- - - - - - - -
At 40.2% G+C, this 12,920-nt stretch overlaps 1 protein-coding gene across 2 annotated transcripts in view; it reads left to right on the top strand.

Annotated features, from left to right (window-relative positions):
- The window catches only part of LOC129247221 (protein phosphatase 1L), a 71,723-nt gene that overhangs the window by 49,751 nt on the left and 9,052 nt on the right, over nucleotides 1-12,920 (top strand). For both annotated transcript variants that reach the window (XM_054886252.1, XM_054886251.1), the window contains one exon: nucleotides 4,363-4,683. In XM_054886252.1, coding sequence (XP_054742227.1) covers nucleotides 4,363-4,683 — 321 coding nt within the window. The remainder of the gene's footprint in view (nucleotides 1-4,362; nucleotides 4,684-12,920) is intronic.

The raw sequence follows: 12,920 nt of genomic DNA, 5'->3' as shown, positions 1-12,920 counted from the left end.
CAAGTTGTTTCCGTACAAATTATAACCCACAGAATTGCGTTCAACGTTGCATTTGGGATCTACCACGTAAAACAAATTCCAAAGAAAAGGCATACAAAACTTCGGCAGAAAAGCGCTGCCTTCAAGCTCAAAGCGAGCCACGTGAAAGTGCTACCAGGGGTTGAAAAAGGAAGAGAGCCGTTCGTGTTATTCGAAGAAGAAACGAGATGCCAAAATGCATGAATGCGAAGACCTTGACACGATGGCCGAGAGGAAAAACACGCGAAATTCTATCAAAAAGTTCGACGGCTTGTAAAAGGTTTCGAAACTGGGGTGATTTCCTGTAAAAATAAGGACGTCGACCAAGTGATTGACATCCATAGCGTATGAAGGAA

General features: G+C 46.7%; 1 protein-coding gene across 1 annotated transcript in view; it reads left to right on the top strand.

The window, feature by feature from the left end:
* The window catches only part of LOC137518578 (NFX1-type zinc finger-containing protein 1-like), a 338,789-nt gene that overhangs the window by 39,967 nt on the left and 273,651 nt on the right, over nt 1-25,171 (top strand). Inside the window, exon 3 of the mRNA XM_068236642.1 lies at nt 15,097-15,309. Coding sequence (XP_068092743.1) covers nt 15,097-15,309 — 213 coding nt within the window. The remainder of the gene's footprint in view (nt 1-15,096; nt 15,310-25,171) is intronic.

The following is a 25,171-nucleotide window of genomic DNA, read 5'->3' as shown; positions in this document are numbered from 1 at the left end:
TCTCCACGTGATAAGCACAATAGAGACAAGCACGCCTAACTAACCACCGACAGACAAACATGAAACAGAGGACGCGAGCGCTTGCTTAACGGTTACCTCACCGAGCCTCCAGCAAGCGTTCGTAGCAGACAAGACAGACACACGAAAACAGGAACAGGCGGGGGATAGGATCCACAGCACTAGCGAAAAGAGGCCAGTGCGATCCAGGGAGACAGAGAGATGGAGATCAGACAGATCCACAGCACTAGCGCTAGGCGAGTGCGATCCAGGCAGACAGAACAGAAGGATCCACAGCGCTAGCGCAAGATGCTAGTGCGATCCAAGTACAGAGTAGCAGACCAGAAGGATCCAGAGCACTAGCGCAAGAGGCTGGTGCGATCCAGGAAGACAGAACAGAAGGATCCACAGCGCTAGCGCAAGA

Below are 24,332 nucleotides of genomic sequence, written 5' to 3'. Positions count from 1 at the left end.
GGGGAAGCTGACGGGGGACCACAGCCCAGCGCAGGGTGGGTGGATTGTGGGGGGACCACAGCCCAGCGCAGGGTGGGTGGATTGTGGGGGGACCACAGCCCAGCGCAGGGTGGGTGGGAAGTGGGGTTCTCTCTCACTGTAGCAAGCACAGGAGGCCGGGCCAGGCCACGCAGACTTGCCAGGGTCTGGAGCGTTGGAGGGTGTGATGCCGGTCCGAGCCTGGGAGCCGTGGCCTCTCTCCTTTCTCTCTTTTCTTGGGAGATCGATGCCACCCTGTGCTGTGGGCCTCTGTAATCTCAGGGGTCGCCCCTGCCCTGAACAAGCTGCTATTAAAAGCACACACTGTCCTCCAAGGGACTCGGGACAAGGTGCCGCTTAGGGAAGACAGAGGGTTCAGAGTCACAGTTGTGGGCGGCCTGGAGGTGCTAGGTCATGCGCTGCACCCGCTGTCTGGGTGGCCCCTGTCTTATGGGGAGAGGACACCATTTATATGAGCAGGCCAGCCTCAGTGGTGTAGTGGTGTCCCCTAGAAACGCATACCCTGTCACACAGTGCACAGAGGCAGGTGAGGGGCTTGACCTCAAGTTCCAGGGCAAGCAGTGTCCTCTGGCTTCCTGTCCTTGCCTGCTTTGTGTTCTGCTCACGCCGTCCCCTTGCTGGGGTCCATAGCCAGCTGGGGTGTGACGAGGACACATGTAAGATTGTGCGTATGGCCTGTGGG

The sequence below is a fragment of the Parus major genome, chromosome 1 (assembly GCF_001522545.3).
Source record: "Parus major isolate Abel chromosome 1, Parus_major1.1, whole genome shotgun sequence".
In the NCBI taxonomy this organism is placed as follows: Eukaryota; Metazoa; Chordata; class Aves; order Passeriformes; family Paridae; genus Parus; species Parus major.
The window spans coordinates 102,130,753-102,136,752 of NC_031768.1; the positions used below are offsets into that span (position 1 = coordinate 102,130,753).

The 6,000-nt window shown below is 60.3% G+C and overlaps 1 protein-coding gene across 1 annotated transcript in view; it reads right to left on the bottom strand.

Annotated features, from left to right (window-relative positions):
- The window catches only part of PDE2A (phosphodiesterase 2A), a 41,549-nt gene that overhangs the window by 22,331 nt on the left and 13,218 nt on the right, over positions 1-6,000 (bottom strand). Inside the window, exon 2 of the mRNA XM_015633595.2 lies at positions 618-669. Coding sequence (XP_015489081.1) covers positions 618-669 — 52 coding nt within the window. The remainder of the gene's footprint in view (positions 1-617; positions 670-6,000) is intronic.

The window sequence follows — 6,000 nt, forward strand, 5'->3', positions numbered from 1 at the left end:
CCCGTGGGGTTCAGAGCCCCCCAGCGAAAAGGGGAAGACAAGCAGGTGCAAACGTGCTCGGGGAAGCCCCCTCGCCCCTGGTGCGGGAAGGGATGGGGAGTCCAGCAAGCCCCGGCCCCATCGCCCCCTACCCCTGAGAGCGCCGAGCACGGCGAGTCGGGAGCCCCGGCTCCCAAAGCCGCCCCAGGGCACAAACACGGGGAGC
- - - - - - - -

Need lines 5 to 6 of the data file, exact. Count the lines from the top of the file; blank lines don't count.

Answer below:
CAAGTTGTTTCCGTACAAATTATAACCCACAGAATTGCGTTCAACGTTGCATTTGGGATCTACCACGTAAAACAAATTCCAAAGAAAAGGCATACAAAACTTCGGCAGAAAAGCGCTGCCTTCAAGCTCAAAGCGAGCCACGTGAAAGTGCTACCAGGGGTTGAAAAAGGAAGAGAGCCGTTCGTGTTATTCGAAGAAGAAACGAGATGCCAAAATGCATGAATGCGAAGACCTTGACACGATGGCCGAGAGGAAAAACACGCGAAATTCTATCAAAAAGTTCGACGGCTTGTAAAAGGTTTCGAAACTGGGGTGATTTCCTGTAAAAATAAGGACGTCGACCAAGTGATTGACATCCATAGCGTATGAAGGAA

General features: G+C 46.7%; 1 protein-coding gene across 1 annotated transcript in view; it reads left to right on the top strand.